Spiritual Meanings of the Hajj Rituals – A Philological Approach


NOW AVAILABLE! After making the Hajj twice, Abdulla Galadari found himself wanting to more deeply understand the significance of the ancient rituals he had performed. What was behind them, making them so important and meaningful?

From a career grounded in the sciences—engineering to astrophysics—he changed course. Galadari began studying Hebrew, Aramaic and Arabic, hoping to learn more about the rites of Pilgrimage through the etymological breakdown of word roots. He was not only drawn to the origin and historical development of words and their meanings, but to the study of, and relationship between, languages and their oral and written historical sources. He noted compelling parallels and similarities of narrative among faith traditions. His personal insights, suppositions and conclusions suggest a common underlying spiritual heritage and a profound interconnectedness with the People of the Book.

His research can enrich any pilgrim, whether on the journey of life, or the Hajj itself. Galadari demonstrates how, through language itself, Pilgrimage may be viewed as a struggle against the lower self, nafs, leading to purity of heart, an archetypal journey of the soul. The rites of Hajj help a pilgrim divest him — or herself of all but God’s presence.


“Religion without spirituality is like marriage without love. SPIRITUAL MEANINGS OF THE HAJJ RITUALS is a labor of love that through careful analysis of the intricate details of the Hajj uncovers its deeper meaning. This work succeeds in being both thorough academic scholarship and also a vibrant and flowing text.

A careful philological study of ancient Hebrew, Aramaic and Greek sources uncovers how deeply rooted are the parallels between the Islamic Hajj to Mecca and the ancient pilgrimage to the Temple in Jerusalem as interpreted in both Judaism and Christianity. This connection illuminates the commonality of the traditions and spirituality of the Abrahamic religions. Indeed, the underlying meaning that emerges of the Hajj, a journey in which the ego and self die in order for the soul to be reborn in the surrender to God is a universal message that reflects the longings and aspirations of spiritual searchers of all religions. As a talmud scholar I am awed and enthralled by the insights in the book.”

— Rabbi Dr. Yakov Nagen, Director of Ohr Torah Stone’s Blickle Institute for Interfaith Dialogue.

Product Description

Abdulla Galadari is an Associate Professor of Islamic Studies at Khalifa University. His area of interest is in Qur’anic hermeneutics, philology of the Qur’an, and its possible engagement with Near Eastern traditions in Late Antiquity. He also works in comparative theology and religion. Galadari is the author of Qur’anic Hermeneutics: Between Science, History, and the Bible (2018) and Metaphors of Death and Resurrection in the Qur’an: An Intertextual Approach with Biblical and Rabbinic Literature (2021).

Abdulla completed a B.Sc. in Civil Engineering with minors in Astrophysics, Computer Science, and Mathematics from the University of Colorado, a second B.Sc. in Applied Mathematics, a M.Sc. in Civil Engineering, a M.Eng. in Geographic Information Systems, and a Ph.D. in Civil Engineering. He also completed a Ph.D. in Arabic and Islamic Studies from the University of Aberdeen. Abdulla’s work is often interdisciplinary, combining religion and science. He is invited to give lectures at various universities, institutions, and academic societies around the world, including Harvard University, University of Notre Dame, University of Toronto, and New York University. He is active in interfaith dialogue both locally and internationally.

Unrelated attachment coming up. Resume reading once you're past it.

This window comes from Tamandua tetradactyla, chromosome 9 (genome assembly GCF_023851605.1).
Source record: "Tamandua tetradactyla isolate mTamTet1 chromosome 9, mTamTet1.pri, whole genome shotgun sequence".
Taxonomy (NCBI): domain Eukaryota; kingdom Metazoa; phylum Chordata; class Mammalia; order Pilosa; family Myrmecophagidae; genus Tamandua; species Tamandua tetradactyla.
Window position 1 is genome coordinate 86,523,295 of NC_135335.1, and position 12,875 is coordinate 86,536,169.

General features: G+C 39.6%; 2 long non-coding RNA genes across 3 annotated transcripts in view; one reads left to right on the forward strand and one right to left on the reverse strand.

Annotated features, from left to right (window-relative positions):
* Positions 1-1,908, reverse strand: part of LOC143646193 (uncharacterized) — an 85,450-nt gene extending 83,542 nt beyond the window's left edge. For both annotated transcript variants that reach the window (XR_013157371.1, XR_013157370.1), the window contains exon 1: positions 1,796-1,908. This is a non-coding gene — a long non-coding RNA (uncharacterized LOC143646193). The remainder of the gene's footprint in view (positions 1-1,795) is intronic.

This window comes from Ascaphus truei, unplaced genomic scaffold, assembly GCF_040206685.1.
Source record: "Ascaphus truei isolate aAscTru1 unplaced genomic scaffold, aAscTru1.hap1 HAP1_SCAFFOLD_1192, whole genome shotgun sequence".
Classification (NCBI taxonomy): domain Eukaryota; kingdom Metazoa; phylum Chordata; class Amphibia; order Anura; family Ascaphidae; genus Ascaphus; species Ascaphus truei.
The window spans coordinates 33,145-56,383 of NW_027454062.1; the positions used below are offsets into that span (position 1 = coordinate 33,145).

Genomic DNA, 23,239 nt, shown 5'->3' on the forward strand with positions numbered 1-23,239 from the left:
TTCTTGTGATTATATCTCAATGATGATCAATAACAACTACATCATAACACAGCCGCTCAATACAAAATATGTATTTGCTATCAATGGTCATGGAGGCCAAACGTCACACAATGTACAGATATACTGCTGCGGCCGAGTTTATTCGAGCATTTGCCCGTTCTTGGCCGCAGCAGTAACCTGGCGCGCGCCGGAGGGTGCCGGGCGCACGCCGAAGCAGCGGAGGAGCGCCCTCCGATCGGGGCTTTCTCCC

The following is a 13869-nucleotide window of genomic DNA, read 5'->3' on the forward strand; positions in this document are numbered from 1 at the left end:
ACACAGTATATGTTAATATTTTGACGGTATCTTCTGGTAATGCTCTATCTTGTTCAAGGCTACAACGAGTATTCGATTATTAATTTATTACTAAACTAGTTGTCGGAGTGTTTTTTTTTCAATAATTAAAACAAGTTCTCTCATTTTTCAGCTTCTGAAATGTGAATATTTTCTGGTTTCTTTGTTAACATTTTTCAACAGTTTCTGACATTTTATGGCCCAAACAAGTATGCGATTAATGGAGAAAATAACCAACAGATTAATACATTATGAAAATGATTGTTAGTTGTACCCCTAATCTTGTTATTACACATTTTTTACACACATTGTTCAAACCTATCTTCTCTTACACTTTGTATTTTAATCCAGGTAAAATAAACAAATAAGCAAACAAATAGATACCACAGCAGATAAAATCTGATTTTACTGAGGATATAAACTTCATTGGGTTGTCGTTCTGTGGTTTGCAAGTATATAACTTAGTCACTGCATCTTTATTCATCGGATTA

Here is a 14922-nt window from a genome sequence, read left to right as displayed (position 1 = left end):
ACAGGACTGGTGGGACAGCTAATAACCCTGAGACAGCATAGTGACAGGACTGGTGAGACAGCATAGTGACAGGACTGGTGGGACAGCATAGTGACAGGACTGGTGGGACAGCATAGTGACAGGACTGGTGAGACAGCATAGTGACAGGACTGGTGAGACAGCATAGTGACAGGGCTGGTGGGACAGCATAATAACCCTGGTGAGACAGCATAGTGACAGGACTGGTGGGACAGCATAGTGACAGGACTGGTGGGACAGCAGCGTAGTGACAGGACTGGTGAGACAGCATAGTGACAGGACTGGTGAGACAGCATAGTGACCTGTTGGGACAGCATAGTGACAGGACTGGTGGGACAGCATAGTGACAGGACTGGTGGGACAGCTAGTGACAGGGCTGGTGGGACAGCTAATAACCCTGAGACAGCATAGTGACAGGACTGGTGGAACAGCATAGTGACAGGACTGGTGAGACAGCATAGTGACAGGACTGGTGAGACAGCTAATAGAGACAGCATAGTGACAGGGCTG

The Hajj is the most ritualized of practices in Islam, and yet its theological and spiritual meanings affecting upon its practitioners is extensive. Seamlessly Abrahamic in its exposition of the Qur'an and the Bible, Galadari masterfully explores the polysemy of narrative and ritual elements in salvation history. Oriented to the time and geography of the ritual, this work presents the abundant array of allusions to prophets' lives by which practitioners embody the Hajj's meaning and transformative effects. Demonstrating the high utility of intertextual method, the author offers the reader a milestone in ritual interpretation.
Dr. Kurt Anders Richardson, Director of the Institute for Abrahamic Relations, University of Toronto
This innovative and thought-provoking work uses the method of ‘intertextual polysemy’ to uncover the richness of the Qur'an's references to death and resurrection. Abdulla Galadari carefully analyses the Qur'an's Biblical subtext and its theological strategies. He thereby uncovers new meanings in Islam's scripture. A must-read for students and scholars of the Qur'an and the Bible.” (Note: Endorsement for 'Metaphors of Death and Resurrection in the Qur’an')
Gabriel Said Reynolds, Crowley Professor of Islamic Studies and Theology, University of Notre Dame, USA
This is the first detailed monograph study of death in the Qur'an. Galadari has done Qur'anic studies a great service. This book is a must-read. (Note: Endorsement for 'Metaphors of Death and Resurrection in the Qur’an')
Walid Saleh, Professor, University of Toronto, Canada